• Vice President Joe Biden embraces U.S. Rep. John Lewis, D-Ga., as they prepare to lead a group across the Edmund Pettus Bridge in Selma, Ala., Sunday, March 3, 2013. They were commemorating the 48th anniversary of Bloody Sunday, when police officers beat marchers when they crossed the bridge on a march from Selma to Montgomery. (AP Photo/Dave Martin)
  • Vice President Joe Biden, right, applauds as U.S. Rep. Terri Sewell, D-Ala., hugs U.S. Rep. John Lewis, D-Ga., after introducing him in Selma, Ala., Sunday, March 3, 2013. Lewis was about to make remarks prior to the Bridge Crossing Jubilee on the 48th anniversary of Bloody Sunday when Alabama State Troopers beat civil rights marchers crossing the Edmund Pettus Bridge. At left is State Sen. Hank Sanders, D-Selma and Selma Mayor George Evans. (AP Photo/Dave Martin)
  • U.S. Attorney General Eric Holder arrives in Selma, Ala., Sunday, March 3, 2013. Holder and Vice President Joe Biden addressed thousands who gathered for the annual Bridge Crossing Jubilee on the 48th anniversary of Bloody Sunday, when Alabama State Troopers beat back marchers when they tried to cross the Edmund Pettus Bridge. (AP Photo/Dave Martin)
  • U.S. Attorney General Eric Holder hugs Rev. Al Sharpton in Selma, Ala., Sunday, March 3, 2013. At left is Rev. Jesse Jackson. Holder and Vice President Joe Biden addressed thousands who gathered for the annual Bridge Crossing Jubilee on the 48th anniversary of Bloody Sunday, when Alabama State Troopers beat back marchers when they tried to cross the Edmund Pettus Bridge. (AP Photo/Dave Martin)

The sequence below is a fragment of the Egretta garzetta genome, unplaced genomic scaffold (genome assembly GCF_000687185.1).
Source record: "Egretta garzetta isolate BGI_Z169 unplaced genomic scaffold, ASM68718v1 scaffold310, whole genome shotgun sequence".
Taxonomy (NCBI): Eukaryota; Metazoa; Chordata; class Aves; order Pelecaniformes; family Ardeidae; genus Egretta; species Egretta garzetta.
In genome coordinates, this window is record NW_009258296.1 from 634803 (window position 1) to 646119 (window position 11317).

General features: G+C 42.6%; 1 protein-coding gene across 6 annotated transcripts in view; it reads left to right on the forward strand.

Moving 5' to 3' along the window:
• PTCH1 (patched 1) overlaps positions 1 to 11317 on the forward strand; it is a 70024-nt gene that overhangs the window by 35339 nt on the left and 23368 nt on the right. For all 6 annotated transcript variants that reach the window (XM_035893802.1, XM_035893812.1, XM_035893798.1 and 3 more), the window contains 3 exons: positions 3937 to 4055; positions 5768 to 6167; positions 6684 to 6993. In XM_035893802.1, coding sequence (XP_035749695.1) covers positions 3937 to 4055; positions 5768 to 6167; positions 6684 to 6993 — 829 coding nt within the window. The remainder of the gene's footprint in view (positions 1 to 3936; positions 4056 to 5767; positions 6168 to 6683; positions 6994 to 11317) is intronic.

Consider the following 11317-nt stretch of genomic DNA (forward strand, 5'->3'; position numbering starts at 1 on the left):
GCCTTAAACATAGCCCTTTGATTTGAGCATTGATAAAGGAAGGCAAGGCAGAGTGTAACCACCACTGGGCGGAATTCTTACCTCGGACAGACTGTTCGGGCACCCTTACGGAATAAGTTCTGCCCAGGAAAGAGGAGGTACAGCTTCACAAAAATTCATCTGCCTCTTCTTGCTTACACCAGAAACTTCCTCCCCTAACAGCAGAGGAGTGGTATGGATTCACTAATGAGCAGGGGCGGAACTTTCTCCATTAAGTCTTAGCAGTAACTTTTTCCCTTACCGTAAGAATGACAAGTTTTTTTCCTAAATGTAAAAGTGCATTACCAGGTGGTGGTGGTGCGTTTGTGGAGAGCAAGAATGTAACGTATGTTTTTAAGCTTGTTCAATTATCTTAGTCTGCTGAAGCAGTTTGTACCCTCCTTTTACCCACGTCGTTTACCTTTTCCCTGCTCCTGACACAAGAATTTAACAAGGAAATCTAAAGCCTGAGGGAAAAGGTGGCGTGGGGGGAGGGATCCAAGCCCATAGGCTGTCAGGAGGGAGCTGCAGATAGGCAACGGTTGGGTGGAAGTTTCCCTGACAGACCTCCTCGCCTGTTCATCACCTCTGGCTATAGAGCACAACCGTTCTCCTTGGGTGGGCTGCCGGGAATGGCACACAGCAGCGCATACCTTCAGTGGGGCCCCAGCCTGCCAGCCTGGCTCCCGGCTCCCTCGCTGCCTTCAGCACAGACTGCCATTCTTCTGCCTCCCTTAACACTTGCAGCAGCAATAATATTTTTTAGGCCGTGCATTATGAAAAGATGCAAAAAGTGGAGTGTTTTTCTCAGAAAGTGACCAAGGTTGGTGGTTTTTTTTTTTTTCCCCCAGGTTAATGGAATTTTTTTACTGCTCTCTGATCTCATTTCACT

• Vice President Joe Biden and other lawmakers lead a group across the Edmund Pettus Bridge in Selma, Ala., Sunday, March 3, 2013. They were commemorating the 48th anniversary of Bloody Sunday, when police officers beat marchers when they crossed the bridge on a march from Selma to Montgomery. (AP Photo/Dave Martin)
  • U.S. Rep. John Lewis, D-Ga., talks with those gathered at the foot of the Edmund Pettus Bridge in Selma, Ala., Sunday, March 3, 2013.  Thousands crossed the bridge behind Lewis and other lawmakers on the 48th anniversary of Bloody Sunday, when Alabama State Troopers beat back marchers when they tried to cross the Edmund Pettus Bridge. (AP Photo/Dave Martin)
  • U.S. Rep. John Lewis, D-Ga., points to where he and others were beaten 48 years ago when they tried to cross the Edmund Pettus Bridge during a civil rights march in Selma, Ala., Sunday, March 3, 2013. At rear is Vice President Joe Biden. At left is U/S. Rep. Terri Sewell, D-Ala., Jesse Jackson is second from left. (AP Photo/Dave Martin)
  • Vice President Joe Biden and U.S. Rep. John Lewis, D-Ga.,  lead a group across the Edmund Pettus Bridge in Selma, Ala., Sunday, March 3, 2013. They were commemorating the 48th anniversary of Bloody Sunday, when police officers beat marchers when they crossed the bridge on a march from Selma to Montgomery.(AP Photo/Dave Martin)

The vice president and black leaders commemorating a famous civil rights march yesterday said efforts to diminish the impact of African-Americans’ votes haven’t stopped in the years since the 1965 Voting Rights Act added millions to Southern voter rolls.